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Last week I spoke with Trica Howard about social engineering attacks and user education. Considering how social engineering and poorly trained users are two of the most significant cybersecurity problems ever, it was a great conversation.

This week I spoke with another security communications specialist, tech writer Stacey Holleran. We both write about cybersecurity professionally, but Holleran’s work involves some different but crucial responsibilities.

Kim Crawley: Please tell me a bit about yourself and what you do.

Stacey Holleran: I see myself as a technology marketing communicator. It’s a bit different from a straight up marketer in that I’m not all about lead generation. My focus is more thought leadership and promoting the company and its technology in the space it’s in. So that is infosec these days.

KC: Wow. That sounds like what I do. I write for cybersecurity vendor blogs for a living. Does your work differ from mine?

SH: It is that and more! At ControlScan I’m responsible for two blogs as well as industry research studies, speaking engagements, PR and media relations… And other content such as customer testimonials, educational webinars, etc. I also oversee our social media channels.

KC: So our work overlaps! Fascinating. How did you get into it?

SH: I always loved to write, so I got my bachelors degree in English with an emphasis in technical writing, minored in PR. Started my career as a technical writer, but transitioned to a marketing role when an opportunity arose. It was an internal move for me and just really in the right place at the right time!

KC: Minus the credentials, we’re very similar.

SH: Plus I had a mentor who made a positive impact during my time there.

KC: What was your mentor like?

SH: I reported directly to him and he gave me a lot of latitude in my decision making, even though I was green in many ways. He also made it a point to champion my ideas to the higher ups. And always talked me through errors without making me feel like it was all my fault or the end of the world.

KC: That’s amazing. You were lucky to have him. If someone had told me when I was 16 that I would be considered to be a computer technology expert one day, I wouldn’t have believed them. Do you feel the same way?

SH: What surprises me most about where I am now is the technology I use to communicate as part of my everyday work.

I can be anywhere working and communicating and sharing information to make things happen! I can bring ideas and information to people or I can put it out there and then attract them to it.

KC: Exactly. Doesn’t it bother you how we have a world of knowledge in our pockets and yet people choose to be ignorant?

SH: Absolutely! It does bother me. And I think about it a lot. It’s difficult because to me, people are seeking knowledge but They’re actually stopping at the wrong place. I don’t think they choose ignorance. If you ask them, they’ll say they’re educating themselves. They’re just applying their own bias to it.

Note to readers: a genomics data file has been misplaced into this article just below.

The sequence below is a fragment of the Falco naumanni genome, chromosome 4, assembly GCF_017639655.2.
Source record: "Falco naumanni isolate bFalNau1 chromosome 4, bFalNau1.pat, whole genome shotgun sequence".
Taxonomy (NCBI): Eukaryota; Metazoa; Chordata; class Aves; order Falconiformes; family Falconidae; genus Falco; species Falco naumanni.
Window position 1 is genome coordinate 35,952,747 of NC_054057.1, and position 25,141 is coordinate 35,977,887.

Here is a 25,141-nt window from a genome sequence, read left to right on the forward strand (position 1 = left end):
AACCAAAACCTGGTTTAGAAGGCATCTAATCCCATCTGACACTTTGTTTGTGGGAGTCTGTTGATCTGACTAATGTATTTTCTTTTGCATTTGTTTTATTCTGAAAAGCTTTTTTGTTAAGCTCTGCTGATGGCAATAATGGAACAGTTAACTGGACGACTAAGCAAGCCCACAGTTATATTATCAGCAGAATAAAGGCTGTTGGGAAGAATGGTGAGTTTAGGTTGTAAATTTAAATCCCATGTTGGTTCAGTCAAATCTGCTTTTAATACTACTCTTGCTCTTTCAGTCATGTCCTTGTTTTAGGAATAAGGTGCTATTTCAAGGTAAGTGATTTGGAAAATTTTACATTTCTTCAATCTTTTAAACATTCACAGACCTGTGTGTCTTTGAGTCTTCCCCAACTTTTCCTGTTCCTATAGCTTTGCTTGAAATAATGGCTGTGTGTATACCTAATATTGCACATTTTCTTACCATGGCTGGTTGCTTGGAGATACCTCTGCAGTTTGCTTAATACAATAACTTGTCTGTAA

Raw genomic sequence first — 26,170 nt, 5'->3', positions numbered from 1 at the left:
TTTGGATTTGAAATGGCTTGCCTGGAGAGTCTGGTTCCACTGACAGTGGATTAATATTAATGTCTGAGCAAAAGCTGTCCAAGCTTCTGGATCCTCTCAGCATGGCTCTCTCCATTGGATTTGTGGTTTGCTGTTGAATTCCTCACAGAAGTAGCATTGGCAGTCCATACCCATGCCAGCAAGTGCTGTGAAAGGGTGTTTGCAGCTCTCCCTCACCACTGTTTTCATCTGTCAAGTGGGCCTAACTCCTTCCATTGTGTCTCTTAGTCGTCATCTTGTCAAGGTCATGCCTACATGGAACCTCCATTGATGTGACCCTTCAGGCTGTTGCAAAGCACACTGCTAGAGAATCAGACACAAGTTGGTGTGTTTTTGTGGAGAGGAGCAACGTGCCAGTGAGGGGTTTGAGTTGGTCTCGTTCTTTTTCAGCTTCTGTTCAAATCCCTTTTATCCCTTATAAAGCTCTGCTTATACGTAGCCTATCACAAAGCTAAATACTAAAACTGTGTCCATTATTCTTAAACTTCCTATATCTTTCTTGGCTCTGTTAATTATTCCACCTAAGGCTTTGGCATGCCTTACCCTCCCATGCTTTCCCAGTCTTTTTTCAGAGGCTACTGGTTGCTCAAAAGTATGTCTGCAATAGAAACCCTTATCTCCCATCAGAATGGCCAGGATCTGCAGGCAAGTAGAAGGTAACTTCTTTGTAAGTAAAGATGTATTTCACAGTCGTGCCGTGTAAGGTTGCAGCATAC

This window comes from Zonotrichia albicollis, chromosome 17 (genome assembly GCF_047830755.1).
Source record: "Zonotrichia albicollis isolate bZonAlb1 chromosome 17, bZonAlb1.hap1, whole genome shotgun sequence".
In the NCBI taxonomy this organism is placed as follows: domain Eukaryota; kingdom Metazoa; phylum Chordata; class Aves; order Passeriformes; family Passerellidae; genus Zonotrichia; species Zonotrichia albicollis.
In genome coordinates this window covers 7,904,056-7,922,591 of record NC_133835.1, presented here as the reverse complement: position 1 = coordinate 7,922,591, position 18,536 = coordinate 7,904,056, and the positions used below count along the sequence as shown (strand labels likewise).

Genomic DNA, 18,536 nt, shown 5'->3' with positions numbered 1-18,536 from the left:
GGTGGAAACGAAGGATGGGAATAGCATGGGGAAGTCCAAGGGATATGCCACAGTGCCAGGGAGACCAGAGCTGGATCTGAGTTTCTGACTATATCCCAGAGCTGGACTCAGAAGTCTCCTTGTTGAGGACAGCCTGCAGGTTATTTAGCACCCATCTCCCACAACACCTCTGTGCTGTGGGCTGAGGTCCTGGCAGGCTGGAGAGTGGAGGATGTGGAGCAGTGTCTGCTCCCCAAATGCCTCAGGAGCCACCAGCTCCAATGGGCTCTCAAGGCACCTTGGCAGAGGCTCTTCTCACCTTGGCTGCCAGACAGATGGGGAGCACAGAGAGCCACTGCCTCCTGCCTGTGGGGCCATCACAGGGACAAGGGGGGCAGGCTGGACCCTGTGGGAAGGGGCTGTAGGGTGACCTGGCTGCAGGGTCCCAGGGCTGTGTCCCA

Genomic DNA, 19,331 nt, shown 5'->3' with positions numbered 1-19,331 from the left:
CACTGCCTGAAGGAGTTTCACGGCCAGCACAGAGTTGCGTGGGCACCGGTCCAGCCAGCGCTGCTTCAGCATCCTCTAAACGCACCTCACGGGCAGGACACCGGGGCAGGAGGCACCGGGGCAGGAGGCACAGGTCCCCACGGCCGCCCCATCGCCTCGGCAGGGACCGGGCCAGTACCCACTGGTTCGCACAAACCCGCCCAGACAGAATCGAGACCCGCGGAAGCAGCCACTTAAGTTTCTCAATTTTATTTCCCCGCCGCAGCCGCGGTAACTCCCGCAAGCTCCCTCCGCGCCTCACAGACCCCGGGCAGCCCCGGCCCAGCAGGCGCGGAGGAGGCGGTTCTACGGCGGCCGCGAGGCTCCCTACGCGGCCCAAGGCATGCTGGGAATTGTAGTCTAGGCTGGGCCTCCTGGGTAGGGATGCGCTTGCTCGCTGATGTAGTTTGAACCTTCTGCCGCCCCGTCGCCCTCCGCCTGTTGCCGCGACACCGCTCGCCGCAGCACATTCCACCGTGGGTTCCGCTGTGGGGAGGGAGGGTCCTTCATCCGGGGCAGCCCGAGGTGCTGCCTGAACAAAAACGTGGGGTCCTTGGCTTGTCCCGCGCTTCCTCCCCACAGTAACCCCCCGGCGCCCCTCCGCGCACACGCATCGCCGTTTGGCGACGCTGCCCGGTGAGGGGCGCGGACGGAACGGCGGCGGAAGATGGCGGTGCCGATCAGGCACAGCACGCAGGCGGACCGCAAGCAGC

KC: With news sources that confirm their biases. Yep. Has sexism ever been an issue in your career?

SH: OMG yes. And more recently, ageism.

KC: Ugh. I turned 35 recently. Do I have to start worrying about ageism too?

SH: Not until you get into your 40s. Suddenly you’ll be seen as lazy with no new ideas.

KC: Do you think that sort of ageism hits earlier for women?

SH: Yes. I read somewhere that for women it’s 40 and for men it’s 50. In my personal experience I’ve seen that to be true.

KC: It’s amazing. Our sexuality and fertility has nothing to do with the value of our technical ideas, but even outside of the realms of beauty and sexuality, ageism hits us sooner.

SH: Yes. It’s the strangest thing. Talk about a double-whammy for someone who wants to have children in their 30s…

KC: What are some misconceptions people have about what you do?

SH: The biggest misconception is that there’s no strategy behind it. The content I create and the conversations I pursue are almost never “one-offs.” In other words, each activity or output is part of a program designed to further embed or extend the reach of a specific message.

KC: How have you seen cyber attacks and the threat landscape change over time?

SH: Speaking from my (not ControlScan’s) vantage point: I’ve noticed ransomware giving SMBs an increasing amount of trouble over the last year or so. Whereas in the past the big worry was data breach, now they have to still worry about that *plus* network takeovers that can render them helpless.

KC: Are people outside of cybersecurity becoming more aware of cyber threats?

SH: Sadly, in the SMB space, no. ControlScan published a research report this past Monday (written by Yours Truly) that delves into this topic.

KC: There’s one big difference between your work and mine. None of my work is paywalled.

SH: Hahaha true.

KC: Do you have any advice for people who want to get into technical writing?

SH: The ability to effectively communicate—especially in writing—is an incredibly useful and important skill set. Regardless of industry, businesses need individuals who can speak their language to a broader audience through written content.

So if you enjoy writing, my advice is to pursue an education that sharpens your ability to use it as a communications tool.

KC: I’ve learned a lot from you, Stacey. Do you have anything else that you’d like to add before we go?

SH: We didn’t talk much about security… but I do want to say that I really like the infosec field. Of all the technical fields I’ve been in, this has been the most fascinating to me.

Overall the thing I always look for in a role is the ability to work for an organization that’s bettering society in some way, i.e., contributing to the greater good. ControlScan (and the infosec industry in general) is doing that in spades.


Last Week Trica Howard

 

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